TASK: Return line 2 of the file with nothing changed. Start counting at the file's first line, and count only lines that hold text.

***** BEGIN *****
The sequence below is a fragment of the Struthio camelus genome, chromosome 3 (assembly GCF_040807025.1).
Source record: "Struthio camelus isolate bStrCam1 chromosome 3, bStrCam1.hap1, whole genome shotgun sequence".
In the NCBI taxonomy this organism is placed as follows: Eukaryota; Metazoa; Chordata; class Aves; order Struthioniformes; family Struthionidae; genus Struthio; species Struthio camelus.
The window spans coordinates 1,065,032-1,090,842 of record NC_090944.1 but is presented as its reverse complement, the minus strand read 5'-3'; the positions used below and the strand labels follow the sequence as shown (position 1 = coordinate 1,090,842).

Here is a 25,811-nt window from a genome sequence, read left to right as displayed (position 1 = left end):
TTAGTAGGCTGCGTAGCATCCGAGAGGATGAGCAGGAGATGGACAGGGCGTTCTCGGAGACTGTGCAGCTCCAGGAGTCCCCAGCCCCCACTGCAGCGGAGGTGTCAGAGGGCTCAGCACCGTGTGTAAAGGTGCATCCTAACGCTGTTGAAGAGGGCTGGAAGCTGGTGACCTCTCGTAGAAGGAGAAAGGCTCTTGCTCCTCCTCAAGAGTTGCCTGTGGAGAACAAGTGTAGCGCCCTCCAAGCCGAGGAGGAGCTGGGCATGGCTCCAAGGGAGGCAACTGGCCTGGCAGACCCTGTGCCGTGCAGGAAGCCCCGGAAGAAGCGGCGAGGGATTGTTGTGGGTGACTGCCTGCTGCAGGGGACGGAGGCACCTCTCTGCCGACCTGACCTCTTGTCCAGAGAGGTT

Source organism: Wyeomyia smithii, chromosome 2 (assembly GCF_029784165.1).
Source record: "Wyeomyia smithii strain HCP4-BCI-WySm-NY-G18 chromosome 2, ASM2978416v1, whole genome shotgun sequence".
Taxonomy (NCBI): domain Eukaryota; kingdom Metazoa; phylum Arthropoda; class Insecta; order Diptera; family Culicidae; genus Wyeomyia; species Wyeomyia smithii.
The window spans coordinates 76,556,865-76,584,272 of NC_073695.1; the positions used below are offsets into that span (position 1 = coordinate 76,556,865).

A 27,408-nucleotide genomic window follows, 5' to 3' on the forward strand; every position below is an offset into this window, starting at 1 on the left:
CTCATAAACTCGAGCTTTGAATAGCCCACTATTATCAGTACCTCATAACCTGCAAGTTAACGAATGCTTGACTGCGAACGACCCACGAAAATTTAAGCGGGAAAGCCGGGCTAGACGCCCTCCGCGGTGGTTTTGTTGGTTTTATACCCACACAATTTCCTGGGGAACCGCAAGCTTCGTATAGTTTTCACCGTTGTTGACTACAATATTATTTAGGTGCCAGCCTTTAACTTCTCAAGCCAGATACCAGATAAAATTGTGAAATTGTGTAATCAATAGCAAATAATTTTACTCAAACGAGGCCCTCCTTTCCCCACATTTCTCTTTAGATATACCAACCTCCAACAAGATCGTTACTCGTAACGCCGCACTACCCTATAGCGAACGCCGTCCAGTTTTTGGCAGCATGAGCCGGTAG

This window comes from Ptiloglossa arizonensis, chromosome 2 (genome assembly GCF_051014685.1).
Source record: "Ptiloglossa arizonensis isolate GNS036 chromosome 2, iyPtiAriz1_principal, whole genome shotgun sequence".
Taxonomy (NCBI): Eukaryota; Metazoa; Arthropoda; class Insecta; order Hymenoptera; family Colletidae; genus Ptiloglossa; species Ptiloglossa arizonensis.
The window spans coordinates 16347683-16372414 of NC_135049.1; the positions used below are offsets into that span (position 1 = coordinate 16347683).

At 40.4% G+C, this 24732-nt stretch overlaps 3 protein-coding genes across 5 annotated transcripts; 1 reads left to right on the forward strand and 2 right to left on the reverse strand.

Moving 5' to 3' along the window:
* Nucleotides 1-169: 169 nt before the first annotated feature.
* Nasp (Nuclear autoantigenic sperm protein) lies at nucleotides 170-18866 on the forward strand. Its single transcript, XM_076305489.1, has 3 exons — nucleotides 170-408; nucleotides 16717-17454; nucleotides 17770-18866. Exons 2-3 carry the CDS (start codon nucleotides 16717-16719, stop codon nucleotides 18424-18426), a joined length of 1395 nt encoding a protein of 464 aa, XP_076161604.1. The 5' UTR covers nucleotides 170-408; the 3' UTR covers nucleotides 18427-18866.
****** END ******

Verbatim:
Source record: "Struthio camelus isolate bStrCam1 chromosome 3, bStrCam1.hap1, whole genome shotgun sequence".